On February 13 1999, I was at Upton Park to watch the Irons host Nottingham Forest. A fan of neither, I was there with an old friend who was down from Glasgow for the weekend. Having moved to London the year before, I was playing the much-sought-after role of ‘London-based mate who works in the media and can blag tickets for a match’.
The event was also doubly juicy for my visitor from the Old Country as – being a Celtic fan – the chance for him to watch former Hoops heroes Pierre van Hooijdonk up front for Forest and Paolo Di Canio in his pomp for the Hammers was incredibly inviting.
We found our seats at the very back of the main stand (then, as now, I have literally no clout) and settled down to watch the game.
In truth, I can remember almost nothing about it, although I recall us both being thrilled that the Boleyn ground had a big video screen. What utter bumpkins we were.
West Ham won 2-1, with Ian Pearce and young Frankie Lampard scoring in a four-minute flurry before half-time. Forest took one back courtesy of Jon-Olav Hjelde with five minutes to go. To be brutally honest, I had to go online for both the final score and the scorers, as their exploits all those years ago had failed to find a berth in my long-term memory.
However, one thing about the match which did lodge permanently in my cerebral Inbox was an incident midway through the second half.
I think I remember the game being in one of those home-team-are-two-nil-up lulls, when an odd thing started to happen. Everywhere, fans started to get to their feet, the odd guy here and there, and then more of them, in twos and threes. They all seemed to be craning their necks to see down onto pitch level. My mate and I started to debate what was happening. Maybe it was a streaker on the running track or even one of those classic ‘urban fox cross-field scamper’ moments.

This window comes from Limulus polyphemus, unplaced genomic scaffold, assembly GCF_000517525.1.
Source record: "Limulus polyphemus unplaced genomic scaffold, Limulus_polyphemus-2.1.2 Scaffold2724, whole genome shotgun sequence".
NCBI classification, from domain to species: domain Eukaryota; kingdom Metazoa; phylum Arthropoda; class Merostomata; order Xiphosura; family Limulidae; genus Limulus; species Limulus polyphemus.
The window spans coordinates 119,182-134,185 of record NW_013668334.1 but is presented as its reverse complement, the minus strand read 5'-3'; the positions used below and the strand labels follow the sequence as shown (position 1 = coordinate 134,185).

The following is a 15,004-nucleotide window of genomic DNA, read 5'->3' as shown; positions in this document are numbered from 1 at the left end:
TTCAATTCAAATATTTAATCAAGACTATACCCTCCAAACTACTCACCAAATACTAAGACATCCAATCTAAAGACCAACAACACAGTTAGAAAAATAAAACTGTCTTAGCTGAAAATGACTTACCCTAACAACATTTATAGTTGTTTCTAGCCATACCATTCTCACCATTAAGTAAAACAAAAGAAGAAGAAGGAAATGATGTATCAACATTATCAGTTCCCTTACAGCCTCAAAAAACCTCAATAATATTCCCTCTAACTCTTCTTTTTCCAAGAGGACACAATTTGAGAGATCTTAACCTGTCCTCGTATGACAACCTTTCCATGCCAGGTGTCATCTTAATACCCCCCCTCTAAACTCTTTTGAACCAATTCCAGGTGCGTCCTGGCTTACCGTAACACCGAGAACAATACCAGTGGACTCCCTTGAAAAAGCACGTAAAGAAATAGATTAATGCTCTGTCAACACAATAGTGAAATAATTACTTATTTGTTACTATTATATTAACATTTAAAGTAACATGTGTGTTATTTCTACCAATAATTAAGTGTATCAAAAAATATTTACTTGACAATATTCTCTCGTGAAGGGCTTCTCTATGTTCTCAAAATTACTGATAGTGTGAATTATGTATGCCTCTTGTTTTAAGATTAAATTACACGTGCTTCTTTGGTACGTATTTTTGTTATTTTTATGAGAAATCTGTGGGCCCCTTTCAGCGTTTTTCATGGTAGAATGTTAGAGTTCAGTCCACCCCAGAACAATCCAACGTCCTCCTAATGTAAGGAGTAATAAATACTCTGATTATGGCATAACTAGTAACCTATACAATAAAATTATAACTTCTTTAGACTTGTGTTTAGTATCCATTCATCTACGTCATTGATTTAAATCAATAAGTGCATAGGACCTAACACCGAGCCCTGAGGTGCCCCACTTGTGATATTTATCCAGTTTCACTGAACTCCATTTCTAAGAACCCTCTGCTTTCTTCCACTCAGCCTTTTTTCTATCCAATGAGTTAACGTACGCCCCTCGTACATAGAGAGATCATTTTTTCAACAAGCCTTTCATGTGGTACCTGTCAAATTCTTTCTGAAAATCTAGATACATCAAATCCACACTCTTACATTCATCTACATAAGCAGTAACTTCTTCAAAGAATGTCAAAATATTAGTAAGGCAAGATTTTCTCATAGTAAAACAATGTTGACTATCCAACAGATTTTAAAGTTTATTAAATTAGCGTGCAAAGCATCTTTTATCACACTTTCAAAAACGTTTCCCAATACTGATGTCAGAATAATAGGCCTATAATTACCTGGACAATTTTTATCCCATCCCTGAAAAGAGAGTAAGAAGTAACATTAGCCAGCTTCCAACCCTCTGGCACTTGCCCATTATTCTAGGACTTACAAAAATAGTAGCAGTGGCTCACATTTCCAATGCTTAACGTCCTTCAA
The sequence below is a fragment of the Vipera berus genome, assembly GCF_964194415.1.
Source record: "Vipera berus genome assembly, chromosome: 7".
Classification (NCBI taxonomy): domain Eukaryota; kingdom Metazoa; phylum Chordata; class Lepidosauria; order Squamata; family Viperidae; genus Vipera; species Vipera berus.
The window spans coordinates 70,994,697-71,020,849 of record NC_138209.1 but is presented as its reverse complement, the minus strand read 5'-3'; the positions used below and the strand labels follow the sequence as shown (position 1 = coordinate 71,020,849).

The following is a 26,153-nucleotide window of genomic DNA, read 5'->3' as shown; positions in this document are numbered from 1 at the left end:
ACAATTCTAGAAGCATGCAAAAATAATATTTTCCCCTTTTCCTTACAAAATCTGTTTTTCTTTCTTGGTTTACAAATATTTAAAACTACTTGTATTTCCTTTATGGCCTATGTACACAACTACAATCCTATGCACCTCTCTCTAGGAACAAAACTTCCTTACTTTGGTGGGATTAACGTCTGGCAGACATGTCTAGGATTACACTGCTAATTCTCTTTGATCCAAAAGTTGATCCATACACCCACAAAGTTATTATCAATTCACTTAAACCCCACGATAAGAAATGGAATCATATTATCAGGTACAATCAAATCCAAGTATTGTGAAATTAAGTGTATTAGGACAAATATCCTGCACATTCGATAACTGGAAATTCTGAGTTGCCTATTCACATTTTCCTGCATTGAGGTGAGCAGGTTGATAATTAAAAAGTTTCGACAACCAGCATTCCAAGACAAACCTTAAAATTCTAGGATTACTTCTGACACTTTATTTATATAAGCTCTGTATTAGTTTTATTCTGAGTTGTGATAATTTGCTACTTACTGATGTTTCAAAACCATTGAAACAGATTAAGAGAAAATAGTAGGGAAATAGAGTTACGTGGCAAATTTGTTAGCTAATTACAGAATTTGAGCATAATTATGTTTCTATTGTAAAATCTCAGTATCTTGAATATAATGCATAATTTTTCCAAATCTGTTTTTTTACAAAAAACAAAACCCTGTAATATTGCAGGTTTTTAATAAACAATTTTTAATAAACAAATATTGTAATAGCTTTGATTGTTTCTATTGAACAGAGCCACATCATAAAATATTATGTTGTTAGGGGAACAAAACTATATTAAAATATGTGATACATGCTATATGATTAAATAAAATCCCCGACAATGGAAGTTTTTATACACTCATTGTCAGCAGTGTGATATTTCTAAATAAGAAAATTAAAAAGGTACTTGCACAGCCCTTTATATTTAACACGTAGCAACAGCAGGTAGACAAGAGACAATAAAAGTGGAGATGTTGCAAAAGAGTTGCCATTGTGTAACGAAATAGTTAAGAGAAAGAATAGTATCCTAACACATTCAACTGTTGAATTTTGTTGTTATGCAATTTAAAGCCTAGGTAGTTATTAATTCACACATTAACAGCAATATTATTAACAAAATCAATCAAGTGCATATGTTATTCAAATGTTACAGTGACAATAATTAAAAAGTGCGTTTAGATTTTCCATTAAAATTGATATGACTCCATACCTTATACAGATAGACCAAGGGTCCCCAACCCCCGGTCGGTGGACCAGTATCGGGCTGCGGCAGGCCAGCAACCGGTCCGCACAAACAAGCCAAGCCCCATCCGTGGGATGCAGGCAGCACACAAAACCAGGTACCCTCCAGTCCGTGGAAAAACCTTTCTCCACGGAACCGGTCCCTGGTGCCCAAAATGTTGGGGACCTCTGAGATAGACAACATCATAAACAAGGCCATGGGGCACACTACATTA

But soon, hundreds and hundreds, maybe thousands of fans, were standing, straining to see the near-side of the pitch. Still seated and feeling silly (and even more like a couple of tourists), we stood up and peered downwards.
What we saw was neither naked body nor interloping fox, but clearly something far more important.
The stand overlooked the West Ham bench and the thing everyone was trying to get a glimpse of was what looked like a ball-boy. Or even a paper boy who had taken a wrong turn on his way to the newsagent. This smooth-chinned lad was jogging up and down, the pointing, nudging Hammers fans watching him like hawks. My mate and I looked at each other, bewildered. “Who the hell IS this kid?” our frowns said.
Suddenly the paper boy peeled off his trackie top to reveal a pristine claret jersey with the word ‘Cole’ printed across the shoulders. A gasp hissed around the stand, followed by a dusting of applause which quickly grew and fattened, bleeding through row after row, until the whole stadium was standing to applaud the arrival of the club’s most cherished son; its most cultured pearl; its hope for the future. It was only Joe Cole.
Six weeks earlier, he had made his first-team debut, aged 17, against Swansea in the FA Cup, and he was now scampering onto the pitch like he owned it. He was entitled to; there had been fevered whispers in the football world about ‘that kid at West Ham’ for some time…and here he was.
I wish I could say that Cole played like a ready-made prodigy, that he lit up the pitch with six nutmegs and a Zen-level through ball, but the lack of a highlight reel in my head suggests he had a quiet one. His far better days were waiting just around the corner.
And while his career may not have quite fulfilled the Messianic expectation which surrounded his early playing days, it never could. What chance did he have? As Freddie Mercury once told us, too much love can kill you. In Joe Cole’s case, while the awe in which he was held never brought him to his knees, it was always too much of a burden for him to carry in full flight.
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